Wounds Of The Heart


Yes, the wounds of the heart
Will heal,
In time,
But they leave scars,
Some so sensitive
That the slightest touch
Awakens memory.

The pain returns.


~ Russ Allison Loar
© All Rights Reserved

The Gift

 

The aged Chinese woman walks past our house

Every afternoon,
When the weather is warm.

Her turquoise capri pants and garishly flowered blouse,
Her floppy lime-green hat,
A collision of color,
Thrift shop couture,
Worn,
But serviceable.

I always say hello and smile
And she smiles in return
But never speaks.

Once I called out “Lovely day.”
She smiled.
I suspect she does not speak English.
No matter.
A heartfelt smile
With a slight tip of the head exchanged.
We embrace the gift.



~ Russ Allison Loar
© All Rights Reserved

Two Resolutions


When this life has worn you weary
And each day is a struggle
To find meaning,
Resolve to be honest,
About everything,
All day long.

Resolve to be kind,
With everyone,
All day long.

Then,
Meaning will return.


~ Russ Allison Loar
© All Rights Reserved

Eight Days Until Christmas


This cloud-crossed moon is nearly full,
But the streets in my village are suspiciously dark.
Apparently there are forgotten corners of this world
Even a full moon cannot illuminate.

Urgent blasts of warning from a speeding freight train
Slam into the sides of ancient stone buildings,
Making sharp retort like the firing of guns at an execution.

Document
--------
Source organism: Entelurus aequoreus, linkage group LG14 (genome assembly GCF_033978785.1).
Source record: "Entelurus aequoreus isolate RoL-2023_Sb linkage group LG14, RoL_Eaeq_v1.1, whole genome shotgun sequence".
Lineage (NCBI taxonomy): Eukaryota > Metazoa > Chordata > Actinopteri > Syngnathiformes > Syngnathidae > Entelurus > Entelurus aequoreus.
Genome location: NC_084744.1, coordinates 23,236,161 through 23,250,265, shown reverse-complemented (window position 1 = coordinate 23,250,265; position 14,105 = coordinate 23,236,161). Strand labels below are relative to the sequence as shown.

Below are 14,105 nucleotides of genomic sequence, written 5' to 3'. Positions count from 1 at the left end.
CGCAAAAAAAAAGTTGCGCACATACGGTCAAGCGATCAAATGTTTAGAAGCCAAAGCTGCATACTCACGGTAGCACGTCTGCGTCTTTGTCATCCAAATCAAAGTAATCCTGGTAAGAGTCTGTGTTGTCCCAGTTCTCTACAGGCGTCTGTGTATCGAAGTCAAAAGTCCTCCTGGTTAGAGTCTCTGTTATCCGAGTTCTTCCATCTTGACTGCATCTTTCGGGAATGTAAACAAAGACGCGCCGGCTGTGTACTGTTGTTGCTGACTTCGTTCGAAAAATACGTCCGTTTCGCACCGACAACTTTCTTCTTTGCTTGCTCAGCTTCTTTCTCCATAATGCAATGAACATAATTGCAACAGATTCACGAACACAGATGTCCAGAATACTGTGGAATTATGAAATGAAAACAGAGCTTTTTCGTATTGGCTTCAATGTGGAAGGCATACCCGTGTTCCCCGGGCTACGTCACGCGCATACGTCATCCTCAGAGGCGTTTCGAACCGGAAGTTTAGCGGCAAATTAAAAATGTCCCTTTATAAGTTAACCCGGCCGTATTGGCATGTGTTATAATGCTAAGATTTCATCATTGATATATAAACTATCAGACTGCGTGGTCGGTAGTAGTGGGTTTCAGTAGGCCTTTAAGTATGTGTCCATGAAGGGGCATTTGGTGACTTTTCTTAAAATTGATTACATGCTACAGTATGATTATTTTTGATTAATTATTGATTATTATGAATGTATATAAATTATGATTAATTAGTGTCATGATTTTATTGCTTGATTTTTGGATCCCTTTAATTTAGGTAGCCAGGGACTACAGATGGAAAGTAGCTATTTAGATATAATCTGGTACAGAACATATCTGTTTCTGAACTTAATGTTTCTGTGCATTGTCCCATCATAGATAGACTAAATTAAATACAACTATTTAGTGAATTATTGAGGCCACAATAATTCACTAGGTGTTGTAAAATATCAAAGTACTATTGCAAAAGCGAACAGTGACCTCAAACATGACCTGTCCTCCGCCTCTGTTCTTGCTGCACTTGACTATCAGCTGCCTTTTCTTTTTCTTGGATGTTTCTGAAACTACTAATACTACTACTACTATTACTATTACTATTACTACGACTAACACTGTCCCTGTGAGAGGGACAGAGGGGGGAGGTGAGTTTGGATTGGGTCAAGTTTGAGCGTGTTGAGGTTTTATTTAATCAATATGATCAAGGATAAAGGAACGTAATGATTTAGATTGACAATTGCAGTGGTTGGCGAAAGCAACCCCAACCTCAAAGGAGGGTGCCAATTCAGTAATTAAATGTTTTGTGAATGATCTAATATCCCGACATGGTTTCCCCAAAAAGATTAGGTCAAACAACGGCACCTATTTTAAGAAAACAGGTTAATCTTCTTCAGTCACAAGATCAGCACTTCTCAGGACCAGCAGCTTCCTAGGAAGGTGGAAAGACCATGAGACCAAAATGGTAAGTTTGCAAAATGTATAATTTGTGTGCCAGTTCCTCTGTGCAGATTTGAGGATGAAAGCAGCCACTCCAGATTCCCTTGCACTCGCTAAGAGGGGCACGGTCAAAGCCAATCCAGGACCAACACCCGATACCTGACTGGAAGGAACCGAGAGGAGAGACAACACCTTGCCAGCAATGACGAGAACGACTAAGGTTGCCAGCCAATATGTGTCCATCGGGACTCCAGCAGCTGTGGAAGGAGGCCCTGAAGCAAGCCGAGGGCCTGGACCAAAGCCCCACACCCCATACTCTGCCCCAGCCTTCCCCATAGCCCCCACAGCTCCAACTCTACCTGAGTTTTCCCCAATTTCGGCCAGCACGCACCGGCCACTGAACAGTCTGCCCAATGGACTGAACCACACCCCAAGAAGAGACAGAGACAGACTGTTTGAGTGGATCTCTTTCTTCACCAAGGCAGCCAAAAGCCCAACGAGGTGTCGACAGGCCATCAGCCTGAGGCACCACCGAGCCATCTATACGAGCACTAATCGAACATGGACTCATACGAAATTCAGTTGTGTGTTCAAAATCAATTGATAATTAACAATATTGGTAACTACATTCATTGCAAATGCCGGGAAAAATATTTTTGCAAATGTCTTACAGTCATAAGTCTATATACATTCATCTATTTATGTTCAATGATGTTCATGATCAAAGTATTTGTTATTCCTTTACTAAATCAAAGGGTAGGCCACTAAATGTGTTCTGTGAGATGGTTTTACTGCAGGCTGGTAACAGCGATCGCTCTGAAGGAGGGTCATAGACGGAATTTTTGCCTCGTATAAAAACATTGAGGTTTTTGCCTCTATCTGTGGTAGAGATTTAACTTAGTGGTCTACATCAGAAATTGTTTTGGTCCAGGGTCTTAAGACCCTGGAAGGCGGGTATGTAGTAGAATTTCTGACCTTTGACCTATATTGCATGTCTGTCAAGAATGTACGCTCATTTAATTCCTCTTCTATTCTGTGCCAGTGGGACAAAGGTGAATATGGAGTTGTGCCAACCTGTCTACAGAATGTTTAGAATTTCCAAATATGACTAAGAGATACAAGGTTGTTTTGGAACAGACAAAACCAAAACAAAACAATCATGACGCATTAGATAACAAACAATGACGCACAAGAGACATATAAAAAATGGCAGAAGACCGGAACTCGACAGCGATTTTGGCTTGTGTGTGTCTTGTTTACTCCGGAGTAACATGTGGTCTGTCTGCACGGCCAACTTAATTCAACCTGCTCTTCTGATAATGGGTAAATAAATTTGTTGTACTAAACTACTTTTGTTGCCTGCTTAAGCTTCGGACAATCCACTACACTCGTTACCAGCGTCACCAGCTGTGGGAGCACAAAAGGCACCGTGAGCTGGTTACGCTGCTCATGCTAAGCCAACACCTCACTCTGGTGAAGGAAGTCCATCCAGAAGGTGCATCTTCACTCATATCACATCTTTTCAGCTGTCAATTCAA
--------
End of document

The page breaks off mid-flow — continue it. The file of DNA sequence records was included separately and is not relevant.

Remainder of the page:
Eight days until Christmas and people here are uneasy,
Hair-trigger tempers,
Honking car horns,
Making odd gestures and grimaces,
Racing to complete the tasks of the season.
Possessed.
A frenzied motorist makes a desperate O-turn in the town square,
Nearly hitting a distracted pedestrian staring at her smartphone.

An elderly man carrying no packages smiles as he shuffles past me,
A fixed smile like a grimace
Showing signs of pain and disenchantment,
Trying to put a little paint on a weathered fence.
I smile in return,
Also trying to reconnect with something,
Something.

I stop near an empty intersection in a quiet part of town,
Looking up at the blur of yellow light from a second-floor office
Where someone is working late.
I would climb the steps and walk to the end of a narrow hallway,
Knock on the wood-paneled office door with the brass nameplate,
Take her into my arms and kiss her lips,
Her neck,
And feel an explosion of pure, pointless joy.

Yes, I would do all this were it a year ago.

I don’t know where she lives now,
Now that her life has changed,
Having thought it best to end all communication,
Now that she’s married to such a sensitive young man.

Eight days until Christmas
And I am alone,
Wandering shadowed streets,
Assaulted by the persistence of the ordinary,
In need of a soup kitchen for the soul.


~ Russ Allison Loar
© All Rights Reserved